truly wide-ranging insurance policy that
would provide phase-specific protection.
They indicated that this coverage would help
alleviate investors’ concerns about the financial
stability of their development projects.
In response, Assurant developed a
solar insurance bundle that allows mid-sized
commercial solar developers to easily qualify
for and launch more projects. The company
partnered with the leading provider of
insurance for the renewable energy industry,
GCube Insurance Services, Inc., to provide
commercial solar project developers
across the U.S. access to the insurance
offering and warranty management program
at affordable prices.
The insurance offering works by
addressing key lender and investor requirements
to protect project cash flows that are
traditionally threatened when manufacturers
go out of business or a project’s energy generation
is compromised by equipment failure.
In addition to liability and property coverage,
the product offers single-source project
warranty management throughout the
lifecycle of a solar project. This eliminates
the potential confusion caused by having to
work with multiple carriers and manufacturers
to settle a claim should the need arise.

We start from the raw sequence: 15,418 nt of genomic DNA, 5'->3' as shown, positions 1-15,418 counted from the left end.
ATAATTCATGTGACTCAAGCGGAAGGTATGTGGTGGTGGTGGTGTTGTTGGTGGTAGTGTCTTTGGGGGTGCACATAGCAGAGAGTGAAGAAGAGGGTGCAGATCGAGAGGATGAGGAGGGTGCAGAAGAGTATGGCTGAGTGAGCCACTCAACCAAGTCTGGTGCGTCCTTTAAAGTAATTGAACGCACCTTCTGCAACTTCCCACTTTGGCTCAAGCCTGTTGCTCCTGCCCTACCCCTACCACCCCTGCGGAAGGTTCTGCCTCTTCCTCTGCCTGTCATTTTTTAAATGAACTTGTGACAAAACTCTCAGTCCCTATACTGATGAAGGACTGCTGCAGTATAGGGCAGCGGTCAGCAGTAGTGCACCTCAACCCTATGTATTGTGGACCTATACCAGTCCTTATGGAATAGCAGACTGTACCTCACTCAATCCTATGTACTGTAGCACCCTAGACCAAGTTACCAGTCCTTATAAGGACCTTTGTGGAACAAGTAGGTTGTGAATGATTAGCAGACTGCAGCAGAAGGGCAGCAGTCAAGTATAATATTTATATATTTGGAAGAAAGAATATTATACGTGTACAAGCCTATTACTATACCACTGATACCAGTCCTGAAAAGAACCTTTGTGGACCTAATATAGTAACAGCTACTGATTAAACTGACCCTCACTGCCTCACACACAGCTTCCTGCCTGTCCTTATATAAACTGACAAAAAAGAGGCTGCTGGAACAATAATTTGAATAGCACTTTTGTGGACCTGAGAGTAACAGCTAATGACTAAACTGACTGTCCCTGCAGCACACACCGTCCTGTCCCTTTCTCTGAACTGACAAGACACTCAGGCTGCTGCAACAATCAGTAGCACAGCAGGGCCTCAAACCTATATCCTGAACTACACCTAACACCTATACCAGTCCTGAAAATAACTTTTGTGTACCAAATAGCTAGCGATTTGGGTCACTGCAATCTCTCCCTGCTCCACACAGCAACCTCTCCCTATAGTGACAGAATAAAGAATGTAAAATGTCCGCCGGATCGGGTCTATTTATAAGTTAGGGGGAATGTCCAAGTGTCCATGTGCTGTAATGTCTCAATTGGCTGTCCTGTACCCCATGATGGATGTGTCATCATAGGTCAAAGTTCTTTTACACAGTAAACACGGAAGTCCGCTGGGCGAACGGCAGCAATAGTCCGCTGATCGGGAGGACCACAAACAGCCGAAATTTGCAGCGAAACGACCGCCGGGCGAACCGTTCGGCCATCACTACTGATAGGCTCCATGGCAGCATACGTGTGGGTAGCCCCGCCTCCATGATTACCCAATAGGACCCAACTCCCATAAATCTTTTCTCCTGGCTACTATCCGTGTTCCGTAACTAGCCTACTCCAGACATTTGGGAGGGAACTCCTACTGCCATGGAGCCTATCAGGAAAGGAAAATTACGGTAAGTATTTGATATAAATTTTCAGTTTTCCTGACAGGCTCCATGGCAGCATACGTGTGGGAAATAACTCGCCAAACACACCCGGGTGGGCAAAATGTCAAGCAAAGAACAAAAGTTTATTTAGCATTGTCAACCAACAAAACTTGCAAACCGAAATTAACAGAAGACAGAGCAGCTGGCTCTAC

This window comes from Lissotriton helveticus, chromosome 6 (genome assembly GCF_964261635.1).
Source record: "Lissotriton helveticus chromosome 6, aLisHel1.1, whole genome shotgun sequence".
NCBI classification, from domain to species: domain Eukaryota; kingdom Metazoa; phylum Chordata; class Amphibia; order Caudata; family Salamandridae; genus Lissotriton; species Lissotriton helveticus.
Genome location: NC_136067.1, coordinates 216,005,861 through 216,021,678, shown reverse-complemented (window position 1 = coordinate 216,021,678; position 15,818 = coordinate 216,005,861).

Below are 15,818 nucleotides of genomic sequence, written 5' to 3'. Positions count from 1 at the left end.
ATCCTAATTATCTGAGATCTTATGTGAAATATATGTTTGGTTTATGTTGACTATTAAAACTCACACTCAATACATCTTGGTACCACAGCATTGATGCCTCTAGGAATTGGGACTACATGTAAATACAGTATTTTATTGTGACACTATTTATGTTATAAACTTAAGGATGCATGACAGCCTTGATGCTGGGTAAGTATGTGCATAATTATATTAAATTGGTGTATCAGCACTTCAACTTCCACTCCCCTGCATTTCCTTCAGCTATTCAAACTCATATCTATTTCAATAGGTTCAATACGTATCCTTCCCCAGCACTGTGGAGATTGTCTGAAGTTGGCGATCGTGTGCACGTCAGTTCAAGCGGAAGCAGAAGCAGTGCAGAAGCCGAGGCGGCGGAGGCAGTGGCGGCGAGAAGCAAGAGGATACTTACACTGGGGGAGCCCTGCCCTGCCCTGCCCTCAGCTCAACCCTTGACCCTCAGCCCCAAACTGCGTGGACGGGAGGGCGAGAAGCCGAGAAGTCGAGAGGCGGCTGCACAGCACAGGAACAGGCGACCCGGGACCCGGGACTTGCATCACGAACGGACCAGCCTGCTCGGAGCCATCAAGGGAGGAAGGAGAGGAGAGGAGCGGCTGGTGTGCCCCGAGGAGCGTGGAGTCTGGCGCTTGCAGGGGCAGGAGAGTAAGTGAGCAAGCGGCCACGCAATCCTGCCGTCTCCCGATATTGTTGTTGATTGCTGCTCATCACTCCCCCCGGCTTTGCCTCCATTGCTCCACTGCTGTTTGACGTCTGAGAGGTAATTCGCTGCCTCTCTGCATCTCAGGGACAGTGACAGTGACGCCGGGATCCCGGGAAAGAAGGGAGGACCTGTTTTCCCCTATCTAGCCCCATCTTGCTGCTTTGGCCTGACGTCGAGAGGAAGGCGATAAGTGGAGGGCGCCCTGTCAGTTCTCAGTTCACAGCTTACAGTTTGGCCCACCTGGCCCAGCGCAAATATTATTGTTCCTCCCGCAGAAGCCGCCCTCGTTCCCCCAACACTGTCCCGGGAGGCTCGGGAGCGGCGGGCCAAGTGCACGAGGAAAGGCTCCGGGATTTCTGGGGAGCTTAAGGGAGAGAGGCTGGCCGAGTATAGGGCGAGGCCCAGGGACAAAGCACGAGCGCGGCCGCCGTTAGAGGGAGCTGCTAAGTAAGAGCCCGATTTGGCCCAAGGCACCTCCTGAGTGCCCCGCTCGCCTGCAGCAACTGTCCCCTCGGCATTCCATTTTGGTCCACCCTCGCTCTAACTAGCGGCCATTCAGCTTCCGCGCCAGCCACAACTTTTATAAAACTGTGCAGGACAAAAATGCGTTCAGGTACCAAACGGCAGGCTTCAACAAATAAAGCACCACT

The streamlined process increases efficiency
and the speed at which claims are handled.
Being able to rely on an insurance
company to stand behind the project equipment
in the event that its manufacturer goes
out of business is critical to ensuring the
long-term financial viability of a solar project.
So too is securing business interruption
coverage. This unique protection reimburses
project developers for income from lost
energy production and from sales of solar
renewable energy credits lost as a result of a
While it is impossible to eliminate all
risks and hazards from solar project developments,
insurance can help improve their
ability to generate profits for the long-term.
These protections can take some of the variability
out of the factors that can derail projects
and act as a stabilizing force in the
industry, helping to create a strong foundation
for the industry’s continued growth.
About the author
is vice president of
new venture commercialization for
Assurant, Inc. In this role, she leads the
market launch of Assurant’s solar project
insurance, which provides a bundle of property,
liability, and warranty management to
commercial solar projects. Schwartz helped
developed the specialty insurance coverage
for the solar market while serving as vice
president of Assurant’s Incubation Team.
As vice president of the Incubation
Team, Schwartz led the company’s corporate
strategic initiative development process.
Schwartz and her team also generated and
implemented opportunities to leverage marketing
capabilities across the organization
on behalf of specific business units, designing
voice-of-the-customer, segmentation and
pricing and profitability analytics initiatives
Schwartz first joined Assurant in 1991,
serving as senior vice president of Marketing
for Assurant’s preneed life insurance business.
From 1999 to 2007, she served as executive
vice president of Corporate Communications
Group, Kansas’ largest privately held
public relations and marketing firm.